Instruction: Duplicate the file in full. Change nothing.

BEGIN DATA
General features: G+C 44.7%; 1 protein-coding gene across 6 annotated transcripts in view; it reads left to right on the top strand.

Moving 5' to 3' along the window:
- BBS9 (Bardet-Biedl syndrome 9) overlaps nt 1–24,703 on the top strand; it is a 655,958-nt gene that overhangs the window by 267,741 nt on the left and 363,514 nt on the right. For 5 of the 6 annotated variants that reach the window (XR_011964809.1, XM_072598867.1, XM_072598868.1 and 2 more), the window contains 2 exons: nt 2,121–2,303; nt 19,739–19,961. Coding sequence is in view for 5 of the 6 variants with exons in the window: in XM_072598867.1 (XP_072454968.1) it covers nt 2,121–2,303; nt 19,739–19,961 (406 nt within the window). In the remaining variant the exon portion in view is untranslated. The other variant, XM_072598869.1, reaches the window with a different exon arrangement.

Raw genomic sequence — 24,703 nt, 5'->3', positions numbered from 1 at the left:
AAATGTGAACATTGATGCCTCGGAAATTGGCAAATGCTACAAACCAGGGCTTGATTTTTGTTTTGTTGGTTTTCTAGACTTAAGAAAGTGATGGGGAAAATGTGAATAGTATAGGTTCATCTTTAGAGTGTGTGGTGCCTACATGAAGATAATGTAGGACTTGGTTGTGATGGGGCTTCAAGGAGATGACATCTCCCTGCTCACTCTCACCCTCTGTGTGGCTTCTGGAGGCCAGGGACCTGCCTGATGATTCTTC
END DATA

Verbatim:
General features: G+C 44.7%; 1 protein-coding gene across 6 annotated transcripts in view; it reads left to right on the top strand.

Moving 5' to 3' along the window:
- BBS9 (Bardet-Biedl syndrome 9) overlaps nt 1–24,703 on the top strand; it is a 655,958-nt gene that overhangs the window by 267,741 nt on the left and 363,514 nt on the right. For 5 of the 6 annotated variants that reach the window (XR_011964809.1, XM_072598867.1, XM_072598868.1 and 2 more), the window contains 2 exons: nt 2,121–2,303; nt 19,739–19,961. Coding sequence is in view for 5 of the 6 variants with exons in the window: in XM_072598867.1 (XP_072454968.1) it covers nt 2,121–2,303; nt 19,739–19,961 (406 nt within the window). In the remaining variant the exon portion in view is untranslated. The other variant, XM_072598869.1, reaches the window with a different exon arrangement.

Raw genomic sequence — 24,703 nt, 5'->3', positions numbered from 1 at the left:
AAATGTGAACATTGATGCCTCGGAAATTGGCAAATGCTACAAACCAGGGCTTGATTTTTGTTTTGTTGGTTTTCTAGACTTAAGAAAGTGATGGGGAAAATGTGAATAGTATAGGTTCATCTTTAGAGTGTGTGGTGCCTACATGAAGATAATGTAGGACTTGGTTGTGATGGGGCTTCAAGGAGATGACATCTCCCTGCTCACTCTCACCCTCTGTGTGGCTTCTGGAGGCCAGGGACCTGCCTGATGATTCTTC